The eddy-current separator was initially developed to recover non-ferrous metals from shredded automobile scrap or municipal solid waste. In these applications the metallic fraction consists of relatively large items such as various crushed automobile engine components or aluminum beverage cans resulting in excellent separation efficencies. The repulsion of aluminum beverage cans from a rotating permanent magnetic field eddy-current separator that is treating municipal waste.
The commercial success of treating automobile scrap and municipal waste led to the investigation of various other secondary recovery applications. A project was initiated in an attempt to better understand the eddy-current metal sorting process on a production scale. Various metal bearing samples (chopped or shredded) were obtained from metal processors, aluminum producers, and foundries to test the eddy-current separation process. In all cases the samples were tested as received to lend credence to the separation. Through this continuing research and testing program that has led to an improved understanding of the separation variables, the applications of the eddy-current separator have progressed to finer materials and subsequently more selective separations. A tabulation of current customer applications that have resulted in effective separations is provided. Several of these applications are currently being carried out on a production scale.
Recycling automobile scrap is a common application with over 200 automobile shredders operating domestically. Automobile scrap is generated by reducing a whole automobile with a hammer mill. The top size generally ranges from 6 to 8 inches and the scrap contains high levels of iron and aluminum with minor copper and zinc. Typical eddy-current separations will recover 80-90 percent of the non-ferrous metals into a conductor product containing as high as 95 percent combined metallics.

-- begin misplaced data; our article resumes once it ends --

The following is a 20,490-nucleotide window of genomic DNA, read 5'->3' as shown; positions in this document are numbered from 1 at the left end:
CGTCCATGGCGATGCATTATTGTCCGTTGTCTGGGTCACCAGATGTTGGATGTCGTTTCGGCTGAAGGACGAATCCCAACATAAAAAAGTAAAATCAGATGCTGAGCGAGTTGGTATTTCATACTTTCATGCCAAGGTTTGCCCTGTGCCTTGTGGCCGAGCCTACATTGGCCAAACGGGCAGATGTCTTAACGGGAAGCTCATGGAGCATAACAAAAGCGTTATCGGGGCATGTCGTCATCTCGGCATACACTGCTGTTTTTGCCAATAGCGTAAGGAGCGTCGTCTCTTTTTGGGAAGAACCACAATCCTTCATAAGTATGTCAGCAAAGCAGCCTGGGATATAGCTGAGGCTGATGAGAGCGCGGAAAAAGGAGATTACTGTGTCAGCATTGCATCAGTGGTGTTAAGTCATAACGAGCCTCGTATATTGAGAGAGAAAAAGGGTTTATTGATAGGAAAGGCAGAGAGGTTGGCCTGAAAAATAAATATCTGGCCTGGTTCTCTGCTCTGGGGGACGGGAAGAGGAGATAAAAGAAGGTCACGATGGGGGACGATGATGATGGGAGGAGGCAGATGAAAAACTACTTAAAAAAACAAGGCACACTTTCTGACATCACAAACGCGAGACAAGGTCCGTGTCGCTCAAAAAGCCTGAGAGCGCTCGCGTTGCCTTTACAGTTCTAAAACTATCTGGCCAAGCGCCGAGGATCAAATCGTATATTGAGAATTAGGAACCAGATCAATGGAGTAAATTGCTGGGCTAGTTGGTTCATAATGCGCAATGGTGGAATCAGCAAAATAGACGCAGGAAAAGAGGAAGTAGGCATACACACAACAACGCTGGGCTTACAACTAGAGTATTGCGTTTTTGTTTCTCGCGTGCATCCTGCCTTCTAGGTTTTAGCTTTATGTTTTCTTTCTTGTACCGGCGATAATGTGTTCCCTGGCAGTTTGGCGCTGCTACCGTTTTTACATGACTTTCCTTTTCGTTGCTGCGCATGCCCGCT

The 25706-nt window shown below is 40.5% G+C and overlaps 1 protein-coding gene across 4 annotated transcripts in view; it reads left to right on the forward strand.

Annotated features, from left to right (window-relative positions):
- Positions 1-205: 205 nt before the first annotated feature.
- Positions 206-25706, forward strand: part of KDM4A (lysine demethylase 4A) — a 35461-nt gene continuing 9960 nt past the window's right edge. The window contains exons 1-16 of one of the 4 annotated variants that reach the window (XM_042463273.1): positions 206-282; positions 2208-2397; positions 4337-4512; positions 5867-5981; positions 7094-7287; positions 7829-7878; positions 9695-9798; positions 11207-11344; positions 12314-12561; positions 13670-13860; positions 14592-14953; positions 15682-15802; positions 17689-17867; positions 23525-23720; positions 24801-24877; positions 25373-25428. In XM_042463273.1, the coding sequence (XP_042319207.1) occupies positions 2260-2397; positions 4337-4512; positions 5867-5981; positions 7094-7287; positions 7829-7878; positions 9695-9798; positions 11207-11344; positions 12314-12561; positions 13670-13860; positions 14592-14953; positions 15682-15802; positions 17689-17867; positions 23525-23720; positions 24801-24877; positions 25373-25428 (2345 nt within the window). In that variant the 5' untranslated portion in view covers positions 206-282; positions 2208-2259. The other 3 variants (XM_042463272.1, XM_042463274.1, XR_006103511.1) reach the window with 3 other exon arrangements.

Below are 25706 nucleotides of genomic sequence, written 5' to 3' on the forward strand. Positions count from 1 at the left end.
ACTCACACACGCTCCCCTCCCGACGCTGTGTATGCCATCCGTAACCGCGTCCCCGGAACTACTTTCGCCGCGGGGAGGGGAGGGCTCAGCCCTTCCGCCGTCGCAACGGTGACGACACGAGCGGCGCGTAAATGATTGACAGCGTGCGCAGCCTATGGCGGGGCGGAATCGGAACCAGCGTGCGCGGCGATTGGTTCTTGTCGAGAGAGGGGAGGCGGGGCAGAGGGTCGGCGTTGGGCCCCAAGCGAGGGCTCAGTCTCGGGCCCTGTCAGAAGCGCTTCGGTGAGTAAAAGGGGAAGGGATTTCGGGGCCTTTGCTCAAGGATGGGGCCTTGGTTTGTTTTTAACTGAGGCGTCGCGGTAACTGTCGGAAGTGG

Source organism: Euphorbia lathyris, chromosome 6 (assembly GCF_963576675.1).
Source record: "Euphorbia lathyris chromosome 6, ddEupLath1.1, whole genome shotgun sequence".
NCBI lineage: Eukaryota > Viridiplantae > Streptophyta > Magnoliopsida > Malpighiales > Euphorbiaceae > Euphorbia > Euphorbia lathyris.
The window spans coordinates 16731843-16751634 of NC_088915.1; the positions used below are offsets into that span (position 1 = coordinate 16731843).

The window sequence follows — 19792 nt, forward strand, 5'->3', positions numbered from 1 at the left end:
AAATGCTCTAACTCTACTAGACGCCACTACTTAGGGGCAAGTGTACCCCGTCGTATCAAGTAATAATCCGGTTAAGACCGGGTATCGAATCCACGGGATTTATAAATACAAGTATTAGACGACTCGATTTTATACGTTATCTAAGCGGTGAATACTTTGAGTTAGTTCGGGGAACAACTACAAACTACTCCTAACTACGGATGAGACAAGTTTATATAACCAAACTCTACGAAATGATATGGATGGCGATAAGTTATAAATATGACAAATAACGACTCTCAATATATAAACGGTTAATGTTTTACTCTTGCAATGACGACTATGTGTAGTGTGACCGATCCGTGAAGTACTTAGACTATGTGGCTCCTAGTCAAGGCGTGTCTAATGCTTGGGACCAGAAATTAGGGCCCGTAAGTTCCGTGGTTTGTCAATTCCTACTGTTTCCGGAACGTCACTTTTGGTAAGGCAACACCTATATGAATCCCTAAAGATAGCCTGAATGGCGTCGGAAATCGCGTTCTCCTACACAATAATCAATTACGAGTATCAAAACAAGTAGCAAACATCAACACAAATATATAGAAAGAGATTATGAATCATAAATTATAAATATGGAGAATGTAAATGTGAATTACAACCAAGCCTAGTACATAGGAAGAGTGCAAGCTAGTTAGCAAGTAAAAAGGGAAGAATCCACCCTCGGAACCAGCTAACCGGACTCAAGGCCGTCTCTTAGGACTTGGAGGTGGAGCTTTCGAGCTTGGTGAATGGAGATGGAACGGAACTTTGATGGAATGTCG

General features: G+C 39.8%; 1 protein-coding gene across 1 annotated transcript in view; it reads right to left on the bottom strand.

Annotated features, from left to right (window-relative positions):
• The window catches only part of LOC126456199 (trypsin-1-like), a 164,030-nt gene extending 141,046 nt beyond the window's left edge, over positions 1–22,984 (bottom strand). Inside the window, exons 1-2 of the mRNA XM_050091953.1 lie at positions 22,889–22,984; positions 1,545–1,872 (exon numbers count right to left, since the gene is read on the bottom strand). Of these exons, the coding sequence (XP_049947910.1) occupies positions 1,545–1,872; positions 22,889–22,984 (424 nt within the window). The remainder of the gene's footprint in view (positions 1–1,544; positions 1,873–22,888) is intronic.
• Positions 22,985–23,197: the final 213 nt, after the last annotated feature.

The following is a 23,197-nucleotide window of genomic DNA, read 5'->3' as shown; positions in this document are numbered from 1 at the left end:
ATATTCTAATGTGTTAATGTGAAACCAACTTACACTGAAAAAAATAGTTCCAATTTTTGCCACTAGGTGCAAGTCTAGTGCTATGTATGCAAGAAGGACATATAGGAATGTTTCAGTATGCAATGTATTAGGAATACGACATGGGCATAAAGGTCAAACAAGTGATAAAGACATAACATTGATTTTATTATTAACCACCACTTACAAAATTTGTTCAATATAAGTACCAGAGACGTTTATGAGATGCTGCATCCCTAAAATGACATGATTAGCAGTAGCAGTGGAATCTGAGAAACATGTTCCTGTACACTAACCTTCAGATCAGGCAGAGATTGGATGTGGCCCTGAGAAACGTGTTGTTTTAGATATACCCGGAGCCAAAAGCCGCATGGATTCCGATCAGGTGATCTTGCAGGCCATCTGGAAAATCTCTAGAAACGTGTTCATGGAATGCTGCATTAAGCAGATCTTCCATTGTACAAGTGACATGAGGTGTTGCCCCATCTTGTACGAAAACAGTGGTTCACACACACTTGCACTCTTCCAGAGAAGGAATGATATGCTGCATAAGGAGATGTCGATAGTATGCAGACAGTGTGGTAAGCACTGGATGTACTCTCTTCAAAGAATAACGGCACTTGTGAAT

Several various samples containing fine metallic particulates responded favorably with metal recoveries as high as 99.9 percent. Most notably is the separation of aluminum from slags, dross, and foundry sand. Aluminum slags crushed to 4 mm responded in near perfect separations. Aluminum dross sized at approximately 1 x ¼ inch containing high levels of metal responded with a 99.7 percent recovery of the metal. Aluminum foundry sands were tested at various process stages in order to remove residual aluminum particulates. Again, in most cases highly effective separations were achieved. Crushed glass cullet containing brass contacts resulted in a 97.6 percent brass recovery.
Electronic scrap varied in the effectiveness of separation but responded well in many instances. Many of the samples consisted of chopped and shredded circuit boards in which a certain degree of difficultly is obtained in preparing the sample for separation. Liberated material responded well resulting in a clean conductor product containing mostly aluminum and copper. Magnetic separation was also effective in removing the ferrous fraction from these samples.
One interesting application is the selective sorting of various metals. Samples of mixed iron, aluminum, copper, lead, and zinc, sized at approximately 1 by ¼ inch were tested. While the iron was removed magnetically, an eddy-current separation of the aluminum and copper from the lead and zinc was established.